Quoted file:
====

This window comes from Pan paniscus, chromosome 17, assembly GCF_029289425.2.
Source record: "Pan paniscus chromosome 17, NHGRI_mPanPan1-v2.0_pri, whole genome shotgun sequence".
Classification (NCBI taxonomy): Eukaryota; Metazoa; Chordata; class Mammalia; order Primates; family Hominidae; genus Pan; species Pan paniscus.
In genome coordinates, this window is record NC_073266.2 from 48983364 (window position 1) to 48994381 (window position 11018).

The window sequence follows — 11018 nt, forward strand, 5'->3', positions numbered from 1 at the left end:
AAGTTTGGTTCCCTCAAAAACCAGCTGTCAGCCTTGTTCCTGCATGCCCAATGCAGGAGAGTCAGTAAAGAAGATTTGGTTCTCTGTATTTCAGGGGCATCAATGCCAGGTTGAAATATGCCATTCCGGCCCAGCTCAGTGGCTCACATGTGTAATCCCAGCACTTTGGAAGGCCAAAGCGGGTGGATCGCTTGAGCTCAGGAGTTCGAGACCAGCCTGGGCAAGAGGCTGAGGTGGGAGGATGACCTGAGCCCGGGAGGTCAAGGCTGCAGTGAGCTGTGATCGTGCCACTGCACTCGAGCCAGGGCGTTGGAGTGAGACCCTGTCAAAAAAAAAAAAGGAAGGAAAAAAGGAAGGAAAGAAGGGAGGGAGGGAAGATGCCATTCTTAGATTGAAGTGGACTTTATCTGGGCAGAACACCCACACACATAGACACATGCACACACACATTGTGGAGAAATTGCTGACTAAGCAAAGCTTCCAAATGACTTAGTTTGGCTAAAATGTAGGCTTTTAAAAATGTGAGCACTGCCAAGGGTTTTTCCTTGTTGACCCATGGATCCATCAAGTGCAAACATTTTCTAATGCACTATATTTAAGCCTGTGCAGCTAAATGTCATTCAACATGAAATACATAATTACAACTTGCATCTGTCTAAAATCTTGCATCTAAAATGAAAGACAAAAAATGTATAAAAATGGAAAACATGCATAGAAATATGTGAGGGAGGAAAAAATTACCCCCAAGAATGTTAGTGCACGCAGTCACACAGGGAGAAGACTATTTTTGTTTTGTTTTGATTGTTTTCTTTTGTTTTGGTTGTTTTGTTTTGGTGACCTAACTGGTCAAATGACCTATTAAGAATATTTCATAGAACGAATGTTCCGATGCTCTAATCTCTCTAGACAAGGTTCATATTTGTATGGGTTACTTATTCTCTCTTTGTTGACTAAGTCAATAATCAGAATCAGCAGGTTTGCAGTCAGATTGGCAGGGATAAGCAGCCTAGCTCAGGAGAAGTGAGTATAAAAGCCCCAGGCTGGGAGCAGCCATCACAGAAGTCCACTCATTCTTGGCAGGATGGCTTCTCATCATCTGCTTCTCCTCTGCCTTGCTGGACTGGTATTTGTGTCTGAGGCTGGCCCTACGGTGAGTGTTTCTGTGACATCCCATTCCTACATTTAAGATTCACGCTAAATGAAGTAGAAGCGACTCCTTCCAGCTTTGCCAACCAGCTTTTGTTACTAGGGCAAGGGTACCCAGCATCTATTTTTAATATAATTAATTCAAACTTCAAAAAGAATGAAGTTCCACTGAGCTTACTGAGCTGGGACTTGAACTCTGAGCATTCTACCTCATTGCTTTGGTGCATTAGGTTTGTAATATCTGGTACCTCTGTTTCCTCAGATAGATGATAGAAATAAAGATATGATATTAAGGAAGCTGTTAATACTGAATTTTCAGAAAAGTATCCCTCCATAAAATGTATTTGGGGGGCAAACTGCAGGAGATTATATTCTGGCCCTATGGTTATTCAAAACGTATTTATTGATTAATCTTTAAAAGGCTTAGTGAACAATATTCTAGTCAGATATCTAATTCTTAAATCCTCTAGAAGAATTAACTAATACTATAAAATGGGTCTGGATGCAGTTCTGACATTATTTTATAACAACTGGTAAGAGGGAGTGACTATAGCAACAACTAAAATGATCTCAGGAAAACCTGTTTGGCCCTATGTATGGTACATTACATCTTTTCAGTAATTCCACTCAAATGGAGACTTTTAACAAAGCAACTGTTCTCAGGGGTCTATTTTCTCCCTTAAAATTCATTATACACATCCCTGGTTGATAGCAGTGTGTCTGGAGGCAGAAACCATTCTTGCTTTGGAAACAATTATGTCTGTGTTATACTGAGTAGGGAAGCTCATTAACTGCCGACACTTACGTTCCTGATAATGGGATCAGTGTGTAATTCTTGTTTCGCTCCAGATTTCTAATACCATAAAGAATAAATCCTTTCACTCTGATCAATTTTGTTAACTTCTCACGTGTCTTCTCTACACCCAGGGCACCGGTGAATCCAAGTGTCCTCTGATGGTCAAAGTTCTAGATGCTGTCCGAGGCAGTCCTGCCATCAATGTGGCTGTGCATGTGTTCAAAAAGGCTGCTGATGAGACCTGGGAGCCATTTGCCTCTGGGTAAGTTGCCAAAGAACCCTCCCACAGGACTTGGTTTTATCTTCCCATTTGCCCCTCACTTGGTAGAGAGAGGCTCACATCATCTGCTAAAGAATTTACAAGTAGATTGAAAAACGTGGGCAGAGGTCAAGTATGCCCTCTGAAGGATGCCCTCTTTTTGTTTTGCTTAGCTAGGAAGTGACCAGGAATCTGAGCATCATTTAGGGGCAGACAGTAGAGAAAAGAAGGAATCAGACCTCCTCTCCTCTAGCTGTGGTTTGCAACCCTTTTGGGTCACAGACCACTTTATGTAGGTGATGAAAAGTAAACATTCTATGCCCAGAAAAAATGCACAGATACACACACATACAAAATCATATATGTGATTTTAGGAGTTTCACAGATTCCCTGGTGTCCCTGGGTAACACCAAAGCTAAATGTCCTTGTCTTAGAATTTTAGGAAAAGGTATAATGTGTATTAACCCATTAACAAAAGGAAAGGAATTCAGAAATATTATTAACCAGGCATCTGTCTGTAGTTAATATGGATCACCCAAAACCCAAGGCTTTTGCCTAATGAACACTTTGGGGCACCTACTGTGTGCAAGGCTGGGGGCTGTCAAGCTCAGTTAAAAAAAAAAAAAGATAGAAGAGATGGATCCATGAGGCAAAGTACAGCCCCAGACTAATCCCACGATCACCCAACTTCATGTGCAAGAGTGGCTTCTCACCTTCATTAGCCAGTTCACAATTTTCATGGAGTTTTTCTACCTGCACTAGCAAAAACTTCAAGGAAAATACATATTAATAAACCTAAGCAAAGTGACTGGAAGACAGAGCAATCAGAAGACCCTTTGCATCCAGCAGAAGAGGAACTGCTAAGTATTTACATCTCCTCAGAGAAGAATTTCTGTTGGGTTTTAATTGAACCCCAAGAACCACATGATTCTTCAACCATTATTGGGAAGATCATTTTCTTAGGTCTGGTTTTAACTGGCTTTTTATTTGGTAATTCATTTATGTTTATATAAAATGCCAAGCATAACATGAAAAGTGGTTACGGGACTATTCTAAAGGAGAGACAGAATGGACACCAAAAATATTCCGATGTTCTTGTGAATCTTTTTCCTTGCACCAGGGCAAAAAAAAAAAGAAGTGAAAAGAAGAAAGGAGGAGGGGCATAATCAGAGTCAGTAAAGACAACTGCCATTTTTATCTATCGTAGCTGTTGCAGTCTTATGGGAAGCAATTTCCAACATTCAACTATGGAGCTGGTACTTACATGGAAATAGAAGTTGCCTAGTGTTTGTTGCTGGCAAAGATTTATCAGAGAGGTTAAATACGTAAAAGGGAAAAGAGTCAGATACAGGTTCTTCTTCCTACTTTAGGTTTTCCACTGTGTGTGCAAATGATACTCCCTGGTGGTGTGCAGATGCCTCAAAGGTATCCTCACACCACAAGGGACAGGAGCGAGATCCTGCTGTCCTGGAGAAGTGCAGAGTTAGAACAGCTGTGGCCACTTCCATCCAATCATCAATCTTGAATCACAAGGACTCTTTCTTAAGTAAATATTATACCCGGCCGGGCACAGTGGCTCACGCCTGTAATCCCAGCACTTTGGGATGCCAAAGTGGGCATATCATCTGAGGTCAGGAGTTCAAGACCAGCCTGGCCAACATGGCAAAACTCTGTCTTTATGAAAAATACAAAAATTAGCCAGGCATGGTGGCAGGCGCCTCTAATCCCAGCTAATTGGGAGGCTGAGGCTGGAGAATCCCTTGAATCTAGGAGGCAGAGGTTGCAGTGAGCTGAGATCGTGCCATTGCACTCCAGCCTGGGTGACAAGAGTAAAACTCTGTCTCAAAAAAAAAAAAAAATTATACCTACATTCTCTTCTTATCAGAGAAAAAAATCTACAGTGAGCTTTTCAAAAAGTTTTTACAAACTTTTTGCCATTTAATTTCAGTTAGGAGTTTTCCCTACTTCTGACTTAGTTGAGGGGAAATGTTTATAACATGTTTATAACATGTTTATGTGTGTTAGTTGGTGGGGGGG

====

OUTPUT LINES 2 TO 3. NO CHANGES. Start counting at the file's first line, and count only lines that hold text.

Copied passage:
Source record: "Pan paniscus chromosome 17, NHGRI_mPanPan1-v2.0_pri, whole genome shotgun sequence".
Classification (NCBI taxonomy): Eukaryota; Metazoa; Chordata; class Mammalia; order Primates; family Hominidae; genus Pan; species Pan paniscus.